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Politics

Ohio Republicans Unveil Bill To Rewrite Election Laws

Two voters fill out ballots during early voting at the Cuyahoga County Board of Elections, Tuesday, Oct. 6, 2020, in Cleveland.
Tony Dejak
/
Associated Press

Ohio has become the latest state where Republicans are proposing a significant rewrite of state election laws.

Legislation introduced Thursday calls for prohibiting off-site ballot drop boxes, eliminating a day of early voting and tightening voter ID requirements, all restrictions criticized by Democrats.

The bill also would add some conveniences to elections, including an online absentee ballot request system and automated voter registration.

Its sponsor, Republican state Rep. Bill Seitz, said the sweeping overhaul isn't suppressive but incorporates changes advocated by both parties, as well as election officials and voting rights advocates.

Democrats such as Rep. Bride Rose Sweeney (D-Cleveland) said Ohio’s problem is not fraud, which wasn’t found in last year’s election, but access.

“I think what we have here is some GOP lawmakers who are trying to divide us with absurd allegations, possibly to distract from what their real motivations are for bringing forth some of the measures they're trying to do here," Sweeney said.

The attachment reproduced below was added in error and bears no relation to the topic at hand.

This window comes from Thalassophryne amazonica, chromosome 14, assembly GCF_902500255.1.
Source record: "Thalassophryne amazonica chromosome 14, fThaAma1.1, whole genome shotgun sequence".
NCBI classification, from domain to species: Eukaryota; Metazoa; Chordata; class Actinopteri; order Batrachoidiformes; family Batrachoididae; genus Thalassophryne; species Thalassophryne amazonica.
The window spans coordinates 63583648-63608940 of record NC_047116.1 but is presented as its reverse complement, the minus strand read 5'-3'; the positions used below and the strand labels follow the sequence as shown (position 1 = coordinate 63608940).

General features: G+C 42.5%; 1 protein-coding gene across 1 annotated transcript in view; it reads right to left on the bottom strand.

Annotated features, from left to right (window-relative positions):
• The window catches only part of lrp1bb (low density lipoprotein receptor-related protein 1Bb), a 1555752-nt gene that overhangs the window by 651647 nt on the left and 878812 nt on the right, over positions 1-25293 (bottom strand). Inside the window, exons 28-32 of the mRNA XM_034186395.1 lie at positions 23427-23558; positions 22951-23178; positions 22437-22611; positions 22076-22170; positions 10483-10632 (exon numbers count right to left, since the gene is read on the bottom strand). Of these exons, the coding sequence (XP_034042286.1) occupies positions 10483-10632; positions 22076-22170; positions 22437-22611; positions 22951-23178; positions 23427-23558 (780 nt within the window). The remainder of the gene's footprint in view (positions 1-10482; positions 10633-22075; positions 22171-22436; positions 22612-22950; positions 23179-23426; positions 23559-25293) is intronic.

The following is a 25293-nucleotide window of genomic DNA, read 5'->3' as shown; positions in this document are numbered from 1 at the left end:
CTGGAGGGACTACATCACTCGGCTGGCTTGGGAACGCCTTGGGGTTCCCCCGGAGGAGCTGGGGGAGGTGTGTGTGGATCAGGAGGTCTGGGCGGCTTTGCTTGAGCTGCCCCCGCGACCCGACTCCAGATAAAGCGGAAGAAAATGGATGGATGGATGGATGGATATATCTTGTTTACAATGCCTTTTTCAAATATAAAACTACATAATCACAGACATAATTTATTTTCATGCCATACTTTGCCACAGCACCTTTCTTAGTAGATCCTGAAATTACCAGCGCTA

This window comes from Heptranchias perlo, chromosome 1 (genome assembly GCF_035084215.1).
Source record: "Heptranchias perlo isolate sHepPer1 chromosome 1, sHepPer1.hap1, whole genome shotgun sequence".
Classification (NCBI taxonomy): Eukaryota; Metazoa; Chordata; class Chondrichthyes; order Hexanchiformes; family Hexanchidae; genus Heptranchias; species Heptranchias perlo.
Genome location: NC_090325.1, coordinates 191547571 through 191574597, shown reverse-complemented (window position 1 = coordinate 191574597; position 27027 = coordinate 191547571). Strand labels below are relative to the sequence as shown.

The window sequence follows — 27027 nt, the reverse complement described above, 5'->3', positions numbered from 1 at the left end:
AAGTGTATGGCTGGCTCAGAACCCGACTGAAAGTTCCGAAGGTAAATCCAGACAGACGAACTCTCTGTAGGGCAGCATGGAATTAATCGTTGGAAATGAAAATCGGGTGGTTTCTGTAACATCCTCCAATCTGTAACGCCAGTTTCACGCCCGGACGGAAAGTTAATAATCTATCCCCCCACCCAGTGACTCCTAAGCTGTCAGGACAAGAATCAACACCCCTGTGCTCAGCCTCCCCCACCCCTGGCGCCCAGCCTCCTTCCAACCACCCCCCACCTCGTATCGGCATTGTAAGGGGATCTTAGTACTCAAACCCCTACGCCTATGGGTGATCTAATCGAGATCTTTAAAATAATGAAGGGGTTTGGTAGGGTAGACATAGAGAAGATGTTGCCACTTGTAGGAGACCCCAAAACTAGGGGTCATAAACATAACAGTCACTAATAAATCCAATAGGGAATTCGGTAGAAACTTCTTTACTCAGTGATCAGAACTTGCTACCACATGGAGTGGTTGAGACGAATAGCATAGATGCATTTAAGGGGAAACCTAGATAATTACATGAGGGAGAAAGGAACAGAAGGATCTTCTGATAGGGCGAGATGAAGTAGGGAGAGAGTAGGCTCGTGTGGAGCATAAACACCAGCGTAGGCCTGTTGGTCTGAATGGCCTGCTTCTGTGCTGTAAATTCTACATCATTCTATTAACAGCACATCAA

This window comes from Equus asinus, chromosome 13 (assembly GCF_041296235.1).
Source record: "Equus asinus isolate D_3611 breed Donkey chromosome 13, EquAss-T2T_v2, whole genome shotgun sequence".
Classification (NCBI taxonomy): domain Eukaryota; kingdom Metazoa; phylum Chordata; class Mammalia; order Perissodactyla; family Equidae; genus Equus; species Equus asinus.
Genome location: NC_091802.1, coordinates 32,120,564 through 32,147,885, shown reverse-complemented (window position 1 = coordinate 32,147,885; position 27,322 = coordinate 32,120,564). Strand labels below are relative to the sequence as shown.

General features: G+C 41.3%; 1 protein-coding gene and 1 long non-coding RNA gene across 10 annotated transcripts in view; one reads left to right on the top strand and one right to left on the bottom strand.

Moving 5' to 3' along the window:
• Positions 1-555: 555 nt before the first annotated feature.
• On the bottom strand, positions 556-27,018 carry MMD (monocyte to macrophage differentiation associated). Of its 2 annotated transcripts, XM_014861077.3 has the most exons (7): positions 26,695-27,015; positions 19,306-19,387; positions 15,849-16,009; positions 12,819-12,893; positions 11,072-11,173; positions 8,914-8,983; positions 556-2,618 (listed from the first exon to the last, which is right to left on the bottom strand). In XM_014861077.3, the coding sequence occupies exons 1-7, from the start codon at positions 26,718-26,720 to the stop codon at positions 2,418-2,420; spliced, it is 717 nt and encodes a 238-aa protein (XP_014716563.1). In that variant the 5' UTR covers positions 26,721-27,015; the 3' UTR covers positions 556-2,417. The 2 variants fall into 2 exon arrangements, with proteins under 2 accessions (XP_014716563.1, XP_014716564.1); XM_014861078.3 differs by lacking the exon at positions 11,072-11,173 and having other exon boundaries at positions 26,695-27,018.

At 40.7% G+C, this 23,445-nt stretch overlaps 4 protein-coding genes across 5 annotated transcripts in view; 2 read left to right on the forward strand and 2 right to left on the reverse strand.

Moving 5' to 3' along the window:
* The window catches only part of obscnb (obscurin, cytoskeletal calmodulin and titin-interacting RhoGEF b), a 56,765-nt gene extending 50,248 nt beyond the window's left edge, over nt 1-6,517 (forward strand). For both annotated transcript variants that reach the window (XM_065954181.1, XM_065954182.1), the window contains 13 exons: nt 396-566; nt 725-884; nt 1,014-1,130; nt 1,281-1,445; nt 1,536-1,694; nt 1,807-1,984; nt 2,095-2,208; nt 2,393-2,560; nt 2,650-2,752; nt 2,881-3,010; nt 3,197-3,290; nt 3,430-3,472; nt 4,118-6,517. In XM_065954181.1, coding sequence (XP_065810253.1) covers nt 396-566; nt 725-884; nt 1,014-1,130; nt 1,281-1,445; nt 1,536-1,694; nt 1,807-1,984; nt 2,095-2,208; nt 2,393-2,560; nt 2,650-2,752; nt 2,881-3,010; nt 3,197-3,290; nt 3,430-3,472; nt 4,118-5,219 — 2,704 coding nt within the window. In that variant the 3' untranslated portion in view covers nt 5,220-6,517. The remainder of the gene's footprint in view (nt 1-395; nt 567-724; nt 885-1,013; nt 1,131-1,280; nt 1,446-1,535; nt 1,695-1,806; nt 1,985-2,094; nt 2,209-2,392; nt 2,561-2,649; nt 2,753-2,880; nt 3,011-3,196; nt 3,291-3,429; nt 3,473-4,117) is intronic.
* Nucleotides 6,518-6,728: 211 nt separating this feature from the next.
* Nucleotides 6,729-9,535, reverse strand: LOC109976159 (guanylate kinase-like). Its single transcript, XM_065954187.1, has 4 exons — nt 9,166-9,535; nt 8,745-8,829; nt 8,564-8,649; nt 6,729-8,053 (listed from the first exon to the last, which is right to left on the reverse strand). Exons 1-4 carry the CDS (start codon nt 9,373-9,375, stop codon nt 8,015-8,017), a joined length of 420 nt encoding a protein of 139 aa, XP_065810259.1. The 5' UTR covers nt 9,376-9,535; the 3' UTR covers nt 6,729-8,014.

Sweeney said voters have been clear in their support for Ohio’s early voting opportunities.

"We work for the people and we know what voters want. They like options. Voting is important to making a having a healthy democracy," Sweeney said. "And when we allow to have early voting, to have drop boxes to having these different options, we see more people being able to participate, which is - anyone who was elected by this process, you want as many people as possible."

The 2020 election in Ohio saw record voter turnout, and also record turnout for early absentee voting. While absentee ballots from Democratic-affiliated voters appeared to be the bulk of those early votes, former President Trump ended up winning Ohio by eight points. And several local races that looked to be close didn't turn out to be.

Karen Kasler contributed to this article.